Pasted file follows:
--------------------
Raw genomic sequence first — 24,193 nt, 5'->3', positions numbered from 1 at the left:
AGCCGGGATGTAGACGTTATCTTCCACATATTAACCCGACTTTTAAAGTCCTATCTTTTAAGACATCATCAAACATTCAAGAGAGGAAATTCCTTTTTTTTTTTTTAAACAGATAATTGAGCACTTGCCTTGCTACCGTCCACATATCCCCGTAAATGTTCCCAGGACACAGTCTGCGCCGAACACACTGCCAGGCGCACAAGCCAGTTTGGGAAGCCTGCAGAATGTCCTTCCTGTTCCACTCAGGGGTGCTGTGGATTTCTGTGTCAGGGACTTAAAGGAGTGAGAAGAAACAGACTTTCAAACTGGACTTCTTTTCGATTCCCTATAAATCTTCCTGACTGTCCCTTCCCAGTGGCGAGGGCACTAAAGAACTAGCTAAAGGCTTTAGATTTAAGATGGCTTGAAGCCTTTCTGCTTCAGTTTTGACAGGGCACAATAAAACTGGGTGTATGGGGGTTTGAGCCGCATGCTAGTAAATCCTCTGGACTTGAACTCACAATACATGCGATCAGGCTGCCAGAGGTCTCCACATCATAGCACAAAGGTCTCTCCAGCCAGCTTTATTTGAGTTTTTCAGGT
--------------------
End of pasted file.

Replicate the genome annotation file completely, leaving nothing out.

Raw genomic sequence first — 24,193 nt, 5'->3', positions numbered from 1 at the left:
AGCCGGGATGTAGACGTTATCTTCCACATATTAACCCGACTTTTAAAGTCCTATCTTTTAAGACATCATCAAACATTCAAGAGAGGAAATTCCTTTTTTTTTTTTTAAACAGATAATTGAGCACTTGCCTTGCTACCGTCCACATATCCCCGTAAATGTTCCCAGGACACAGTCTGCGCCGAACACACTGCCAGGCGCACAAGCCAGTTTGGGAAGCCTGCAGAATGTCCTTCCTGTTCCACTCAGGGGTGCTGTGGATTTCTGTGTCAGGGACTTAAAGGAGTGAGAAGAAACAGACTTTCAAACTGGACTTCTTTTCGATTCCCTATAAATCTTCCTGACTGTCCCTTCCCAGTGGCGAGGGCACTAAAGAACTAGCTAAAGGCTTTAGATTTAAGATGGCTTGAAGCCTTTCTGCTTCAGTTTTGACAGGGCACAATAAAACTGGGTGTATGGGGGTTTGAGCCGCATGCTAGTAAATCCTCTGGACTTGAACTCACAATACATGCGATCAGGCTGCCAGAGGTCTCCACATCATAGCACAAAGGTCTCTCCAGCCAGCTTTATTTGAGTTTTTCAGGT